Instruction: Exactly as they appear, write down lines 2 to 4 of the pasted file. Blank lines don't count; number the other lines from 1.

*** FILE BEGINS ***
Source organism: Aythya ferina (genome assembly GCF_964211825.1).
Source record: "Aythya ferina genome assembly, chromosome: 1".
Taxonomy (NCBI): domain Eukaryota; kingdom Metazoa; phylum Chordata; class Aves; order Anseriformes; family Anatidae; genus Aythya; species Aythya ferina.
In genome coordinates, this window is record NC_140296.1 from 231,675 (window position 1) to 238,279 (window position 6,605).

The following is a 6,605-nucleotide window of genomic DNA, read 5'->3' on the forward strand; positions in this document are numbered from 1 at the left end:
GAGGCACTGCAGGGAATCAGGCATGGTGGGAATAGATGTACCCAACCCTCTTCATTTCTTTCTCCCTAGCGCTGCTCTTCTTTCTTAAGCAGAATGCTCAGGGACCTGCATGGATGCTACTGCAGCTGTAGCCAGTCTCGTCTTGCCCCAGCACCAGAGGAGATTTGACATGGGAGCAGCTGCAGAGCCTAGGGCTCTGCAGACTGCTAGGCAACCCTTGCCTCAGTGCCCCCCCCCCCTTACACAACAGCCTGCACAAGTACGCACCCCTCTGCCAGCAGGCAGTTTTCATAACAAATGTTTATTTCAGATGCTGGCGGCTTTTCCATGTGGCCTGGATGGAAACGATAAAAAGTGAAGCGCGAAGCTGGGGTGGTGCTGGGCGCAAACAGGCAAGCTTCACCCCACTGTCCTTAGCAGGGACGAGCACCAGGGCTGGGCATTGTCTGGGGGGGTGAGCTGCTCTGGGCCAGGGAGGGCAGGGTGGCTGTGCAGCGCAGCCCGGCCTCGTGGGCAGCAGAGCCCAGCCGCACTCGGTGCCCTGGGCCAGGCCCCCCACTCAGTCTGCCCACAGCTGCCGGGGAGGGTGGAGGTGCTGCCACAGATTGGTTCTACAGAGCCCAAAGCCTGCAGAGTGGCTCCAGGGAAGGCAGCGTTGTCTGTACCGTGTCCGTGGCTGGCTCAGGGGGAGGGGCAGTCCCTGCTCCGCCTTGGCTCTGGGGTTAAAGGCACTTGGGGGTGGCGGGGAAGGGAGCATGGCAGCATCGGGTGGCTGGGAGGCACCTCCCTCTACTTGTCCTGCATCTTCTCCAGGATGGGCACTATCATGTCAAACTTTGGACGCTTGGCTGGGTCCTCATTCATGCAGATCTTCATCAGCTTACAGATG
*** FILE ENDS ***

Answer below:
Source record: "Aythya ferina genome assembly, chromosome: 1".
Taxonomy (NCBI): domain Eukaryota; kingdom Metazoa; phylum Chordata; class Aves; order Anseriformes; family Anatidae; genus Aythya; species Aythya ferina.
In genome coordinates, this window is record NC_140296.1 from 231,675 (window position 1) to 238,279 (window position 6,605).